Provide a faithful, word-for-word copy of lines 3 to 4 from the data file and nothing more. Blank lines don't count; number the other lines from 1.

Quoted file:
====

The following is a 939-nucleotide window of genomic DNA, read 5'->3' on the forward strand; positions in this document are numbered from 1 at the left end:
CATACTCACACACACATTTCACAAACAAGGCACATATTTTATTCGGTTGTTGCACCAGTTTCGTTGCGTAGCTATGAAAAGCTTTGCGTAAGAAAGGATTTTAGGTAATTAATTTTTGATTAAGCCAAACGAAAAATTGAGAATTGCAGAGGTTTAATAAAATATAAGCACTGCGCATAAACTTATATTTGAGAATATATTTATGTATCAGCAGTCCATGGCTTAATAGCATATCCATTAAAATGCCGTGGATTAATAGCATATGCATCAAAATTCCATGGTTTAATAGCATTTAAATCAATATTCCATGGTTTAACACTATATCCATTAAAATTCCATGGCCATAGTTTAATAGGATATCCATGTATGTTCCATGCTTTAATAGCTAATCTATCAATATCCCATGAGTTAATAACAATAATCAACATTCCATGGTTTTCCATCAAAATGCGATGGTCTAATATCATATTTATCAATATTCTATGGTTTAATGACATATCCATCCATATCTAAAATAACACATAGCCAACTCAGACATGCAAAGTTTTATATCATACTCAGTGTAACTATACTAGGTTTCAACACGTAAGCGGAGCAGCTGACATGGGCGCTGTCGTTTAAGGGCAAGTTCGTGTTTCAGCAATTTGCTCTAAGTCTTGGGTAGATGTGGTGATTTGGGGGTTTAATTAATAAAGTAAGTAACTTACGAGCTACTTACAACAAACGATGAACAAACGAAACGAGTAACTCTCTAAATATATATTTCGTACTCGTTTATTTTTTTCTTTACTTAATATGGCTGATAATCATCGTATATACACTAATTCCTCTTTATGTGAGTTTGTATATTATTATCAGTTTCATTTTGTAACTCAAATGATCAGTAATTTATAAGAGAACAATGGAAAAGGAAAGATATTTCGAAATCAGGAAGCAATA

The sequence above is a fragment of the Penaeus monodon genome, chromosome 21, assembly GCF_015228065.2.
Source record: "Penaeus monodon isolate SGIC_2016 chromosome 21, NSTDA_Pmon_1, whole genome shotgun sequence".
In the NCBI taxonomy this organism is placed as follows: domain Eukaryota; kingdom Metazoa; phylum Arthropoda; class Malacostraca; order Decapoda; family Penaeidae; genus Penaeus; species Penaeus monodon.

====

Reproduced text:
The sequence above is a fragment of the Penaeus monodon genome, chromosome 21, assembly GCF_015228065.2.
Source record: "Penaeus monodon isolate SGIC_2016 chromosome 21, NSTDA_Pmon_1, whole genome shotgun sequence".